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Monday, December 5, 2022
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Brunei
Monday, December 5, 2022
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    Words don’t come easy

    Daniel Lim

    While some might associate words that are spoken as just being a form of communicating one’s thoughts and ideas to others, it can also help shape one’s perception, mindset, and behaviours.

    This was pointed out by a middle school teacher from Brunei Darussalam Hadi Mustaqim, who has a PhD in Health Science from Zhejiang University. Hadi recently wrote an article going in-depth about the power that words possess to shape and impact thoughts, mindset and behaviour.

    In his article, he outlined how one of the stimuli with which people regularly interact with others is words, and that few people are aware that the words we hear and say could impact our thoughts, mindset, and behaviour, especially youngsters who are still developing as they are more prone to subliminal suggestions.

    “Words can be powerful that they may change the way someone behaves. It only takes one convincing word to activate the brain’s memory system, which subconsciously influences thoughts, feelings, and behaviour. This cognitive process is called priming.”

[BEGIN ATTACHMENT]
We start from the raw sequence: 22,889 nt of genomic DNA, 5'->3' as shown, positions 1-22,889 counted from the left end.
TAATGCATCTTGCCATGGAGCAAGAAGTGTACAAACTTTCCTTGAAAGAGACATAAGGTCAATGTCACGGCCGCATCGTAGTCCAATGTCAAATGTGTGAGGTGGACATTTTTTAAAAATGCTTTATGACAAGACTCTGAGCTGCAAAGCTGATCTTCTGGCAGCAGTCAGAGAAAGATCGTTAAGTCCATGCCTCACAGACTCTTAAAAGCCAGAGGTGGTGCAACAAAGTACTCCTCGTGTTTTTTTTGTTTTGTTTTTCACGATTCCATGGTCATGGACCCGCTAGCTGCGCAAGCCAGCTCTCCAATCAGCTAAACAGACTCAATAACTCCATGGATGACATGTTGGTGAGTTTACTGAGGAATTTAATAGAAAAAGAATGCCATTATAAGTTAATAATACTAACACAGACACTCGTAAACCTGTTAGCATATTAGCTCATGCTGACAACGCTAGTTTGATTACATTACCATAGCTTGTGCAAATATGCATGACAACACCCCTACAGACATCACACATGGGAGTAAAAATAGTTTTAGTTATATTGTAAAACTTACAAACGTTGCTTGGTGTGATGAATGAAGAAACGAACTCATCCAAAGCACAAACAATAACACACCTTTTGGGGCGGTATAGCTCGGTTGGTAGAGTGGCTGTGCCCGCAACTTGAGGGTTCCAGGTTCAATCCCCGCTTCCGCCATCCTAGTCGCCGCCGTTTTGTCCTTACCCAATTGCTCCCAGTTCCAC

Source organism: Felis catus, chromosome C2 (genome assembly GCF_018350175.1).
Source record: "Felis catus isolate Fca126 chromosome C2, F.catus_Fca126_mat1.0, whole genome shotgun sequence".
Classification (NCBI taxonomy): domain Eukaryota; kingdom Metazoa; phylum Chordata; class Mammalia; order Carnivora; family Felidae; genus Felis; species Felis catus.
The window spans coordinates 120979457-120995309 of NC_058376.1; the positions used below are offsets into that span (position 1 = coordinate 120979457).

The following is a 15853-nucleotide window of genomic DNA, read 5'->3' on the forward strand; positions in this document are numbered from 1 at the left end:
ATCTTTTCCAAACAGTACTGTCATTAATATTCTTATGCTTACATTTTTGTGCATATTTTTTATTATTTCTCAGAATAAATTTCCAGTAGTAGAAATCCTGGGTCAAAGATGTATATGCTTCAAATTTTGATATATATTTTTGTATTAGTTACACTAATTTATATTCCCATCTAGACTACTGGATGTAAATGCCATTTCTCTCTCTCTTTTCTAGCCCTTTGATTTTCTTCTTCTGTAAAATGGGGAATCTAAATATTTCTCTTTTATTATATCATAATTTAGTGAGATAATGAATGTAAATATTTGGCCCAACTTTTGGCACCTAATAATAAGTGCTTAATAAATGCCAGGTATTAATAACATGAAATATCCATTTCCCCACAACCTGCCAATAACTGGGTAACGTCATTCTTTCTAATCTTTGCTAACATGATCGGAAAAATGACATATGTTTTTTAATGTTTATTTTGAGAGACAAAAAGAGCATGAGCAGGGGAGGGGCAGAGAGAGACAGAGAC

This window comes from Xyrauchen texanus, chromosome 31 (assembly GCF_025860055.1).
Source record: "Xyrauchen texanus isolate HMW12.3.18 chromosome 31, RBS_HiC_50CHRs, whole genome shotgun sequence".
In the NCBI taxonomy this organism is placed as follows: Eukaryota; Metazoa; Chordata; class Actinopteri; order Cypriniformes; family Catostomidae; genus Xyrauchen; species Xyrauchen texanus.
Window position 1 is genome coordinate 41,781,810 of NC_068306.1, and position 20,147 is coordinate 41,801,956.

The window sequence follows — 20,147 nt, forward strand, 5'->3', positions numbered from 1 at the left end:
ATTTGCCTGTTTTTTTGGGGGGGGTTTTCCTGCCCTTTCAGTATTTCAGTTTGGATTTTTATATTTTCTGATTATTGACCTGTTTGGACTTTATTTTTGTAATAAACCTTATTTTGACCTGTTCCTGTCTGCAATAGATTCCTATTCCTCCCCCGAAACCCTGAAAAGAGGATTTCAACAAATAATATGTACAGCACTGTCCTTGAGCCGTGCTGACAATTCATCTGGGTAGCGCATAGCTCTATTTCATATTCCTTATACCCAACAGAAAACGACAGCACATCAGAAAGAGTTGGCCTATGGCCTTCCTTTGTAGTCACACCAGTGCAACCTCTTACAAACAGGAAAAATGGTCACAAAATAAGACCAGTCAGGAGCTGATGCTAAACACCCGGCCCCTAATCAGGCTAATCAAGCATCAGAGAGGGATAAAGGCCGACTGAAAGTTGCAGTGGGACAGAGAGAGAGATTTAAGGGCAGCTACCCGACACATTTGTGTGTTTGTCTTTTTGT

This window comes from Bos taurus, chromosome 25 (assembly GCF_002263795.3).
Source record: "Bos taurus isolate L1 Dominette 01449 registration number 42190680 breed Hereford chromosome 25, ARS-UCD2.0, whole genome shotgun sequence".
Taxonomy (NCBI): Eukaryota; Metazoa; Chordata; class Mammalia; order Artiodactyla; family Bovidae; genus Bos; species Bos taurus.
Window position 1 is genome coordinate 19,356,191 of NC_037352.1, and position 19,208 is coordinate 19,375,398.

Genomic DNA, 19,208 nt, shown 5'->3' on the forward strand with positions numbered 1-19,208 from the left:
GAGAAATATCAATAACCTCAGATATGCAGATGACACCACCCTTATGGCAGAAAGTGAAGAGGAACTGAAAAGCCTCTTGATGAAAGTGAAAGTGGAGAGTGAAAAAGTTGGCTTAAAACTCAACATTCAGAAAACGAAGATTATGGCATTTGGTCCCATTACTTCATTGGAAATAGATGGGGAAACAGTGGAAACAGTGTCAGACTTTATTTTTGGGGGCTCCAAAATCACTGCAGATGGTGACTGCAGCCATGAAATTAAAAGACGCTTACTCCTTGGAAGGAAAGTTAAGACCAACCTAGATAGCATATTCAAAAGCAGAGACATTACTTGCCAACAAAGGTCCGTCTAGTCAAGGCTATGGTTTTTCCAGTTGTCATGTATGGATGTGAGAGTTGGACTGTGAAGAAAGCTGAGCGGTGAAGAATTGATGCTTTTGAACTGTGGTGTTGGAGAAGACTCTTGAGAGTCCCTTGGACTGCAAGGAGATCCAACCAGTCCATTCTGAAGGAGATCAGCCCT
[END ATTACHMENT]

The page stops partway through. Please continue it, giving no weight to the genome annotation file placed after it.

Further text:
He also referred to an experiment conducted by Bargh, Chen and Burrow where they documented how a randomised group of subjects primed with negative words exhibited agitation 61 per cent faster compared to those who were not primed (control group).

    “In contrast, another group primed with positive words exhibited agitation 74 per cent slower compared to the control group (Bargh, Chen and Burrow, Journal of Personality and Social Psychology, 1996). Now consider how many times we have said negative words to someone, and how that could shape their personality in the future.”

    He added that the more one verbally suggests someone with information, the more they will believe that it is the truth. “For example, the more you tell someone that they can do it, the more likely they will succeed. Repetition increases our mental validation of anything we’re exposed to.”

    He also referred to Dr Habib Sadeghi’s publication titled The Scary Power of Negative Words, 2019, which suggests that any statement that is read, seen, heard, or spoken regularly is seen as more valid than the one exposed to only occasionally, regardless of whether the information is true or false.

    “What matters is how often we are exposed to it. This psychological phenomenon is called the ‘Illusion of Truth Effect’. Similar priming techniques are frequently used in political propaganda and can be highly effective.”

    This psychological phenomenon and the power that words hold can be traced back as common phrases such as ‘Think before you speak’ are often taught and passed down.

    “We often hear the phrase ‘Think before you speak’,” said Hadi, noting that a majority of people associated this phrase with the idea to avoid hurting other people’s feelings or miscommunication.